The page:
A Master Plan for the “Little House” Homestead

The Laura Ingalls Wilder Home & Museum is located on a 173-acre historic site, Rocky Ridge Farm, near Mansfield, approximately 50 miles from Springfield. It’s where Laura Ingalls Wilder carried out her writing career – first, as a journalist for the Missouri Ruralist and other publications, and then as an author of a celebrated series of children’s books which chronicle her life on the American frontier.

In February 1957, three days after her 90th birthday, Laura passed away, and by the following May the home became a historic landmark for visitors. The next year the Laura Ingalls Wilder Home & Association was formed and a permanent Board of Directors was elected.

Eventually, time and lack of an overall vision for the property took its toll on the homestead. Buildings had deteriorated, administrative offices and tourist accommodations were built, and the homestead no longer interpreted Laura and her husband Almanzo’s story. The Association reached out to architecture firms in the region for assistance in developing an overall master plan for Rocky Ridge Farm, and after submitting qualifications and an interview, Butler, Rosenbury & Partners was selected to assist the Association with this task.

Jean Coday, the Association’s President shared her thoughts about the process and the final master plan:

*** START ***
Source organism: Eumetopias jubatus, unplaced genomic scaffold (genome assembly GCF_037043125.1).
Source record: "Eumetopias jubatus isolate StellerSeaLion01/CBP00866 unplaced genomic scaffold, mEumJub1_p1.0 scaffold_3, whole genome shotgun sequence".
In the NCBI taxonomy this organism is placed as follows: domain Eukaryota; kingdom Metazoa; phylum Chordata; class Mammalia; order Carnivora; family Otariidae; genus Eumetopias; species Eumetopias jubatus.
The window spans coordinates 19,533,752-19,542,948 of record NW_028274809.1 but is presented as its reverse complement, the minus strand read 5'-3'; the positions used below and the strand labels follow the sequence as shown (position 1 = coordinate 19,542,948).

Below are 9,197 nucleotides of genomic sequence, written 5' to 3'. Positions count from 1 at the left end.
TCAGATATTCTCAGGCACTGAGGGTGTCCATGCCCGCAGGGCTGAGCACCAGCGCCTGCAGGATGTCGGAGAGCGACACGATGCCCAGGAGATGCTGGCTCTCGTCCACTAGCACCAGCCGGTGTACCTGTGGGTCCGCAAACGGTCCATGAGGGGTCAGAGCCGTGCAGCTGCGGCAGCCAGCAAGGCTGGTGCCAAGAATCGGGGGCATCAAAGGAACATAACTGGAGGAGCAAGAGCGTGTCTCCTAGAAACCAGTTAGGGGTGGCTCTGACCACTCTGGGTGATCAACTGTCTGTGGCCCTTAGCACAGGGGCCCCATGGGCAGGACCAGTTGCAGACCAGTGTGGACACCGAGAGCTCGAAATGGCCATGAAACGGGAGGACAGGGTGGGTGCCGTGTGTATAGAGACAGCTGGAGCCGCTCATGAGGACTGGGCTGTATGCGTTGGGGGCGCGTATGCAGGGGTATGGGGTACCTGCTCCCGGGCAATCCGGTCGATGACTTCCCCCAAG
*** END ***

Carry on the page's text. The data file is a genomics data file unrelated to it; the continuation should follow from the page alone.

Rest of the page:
“And so, after several interviews in 2004, we selected an architect. I knew we needed professionals who were technically proficient, to be sure, but who could also engage in tedious research and who could empathetically connect to the Wilders, to their farm, and to the innovative spirit of the place. We knew the stories and generally what the Wilders owned and did, but we needed someone to organize the information and illustrate it so that we could better evaluate the history, share it with others, and better know how to move forward. We knew we needed to know more about the land, how it was farmed, and what it looked like. But the nature of what has emerged in the historical document…has surprised me in it scholarship and depth…Because of this work, we can move forward confidently with our plans for the future – knowing that we have a good foundation of historically grounded data on which to base our decision making now and in the future.”

Recently, BR&P completed the design for a new Museum, Visitor’s Center & Library, scheduled for construction in 2013. Part of the funding is through a USDA – Rural Development grant, and the remainder of the funding will be provided through a fundraising campaign which is underway. Former First Lady Laura Bush, serves as the honorary chair of the campaign.

In addition to welcoming and orienting visitors to Rocky Ridge Farm, the new facility will house an Archive Library, which will preserve manuscripts of her writings, as well as papers, photographs and other Wilder-related records and documents. It will provide controlled access for researchers and staff, as well as correct environmental conditions for the long-term preservation of the collection.

Tim Rosenbury, AIA, BR&P’s Principal in Charge for the project had this to say, “This assignment carried with it the enormous responsibility of protecting an acknowledged national resource, as we propose changes to it. Our strategy has been to engage the client in the historical and physical research of the site. Together, we developed a deeper understanding of what this place is, and what it can be. The Archives Center project will be the first fruit of that research and shared vision of Rocky Ridge Farm.”

Whether it’s an old house, an old building or an old farm, BR&P specializes in stewardship of historic environments and their continued use. Call Tim Rosenbury, AIA, at 417-865-6100 for assistance with your historic structure.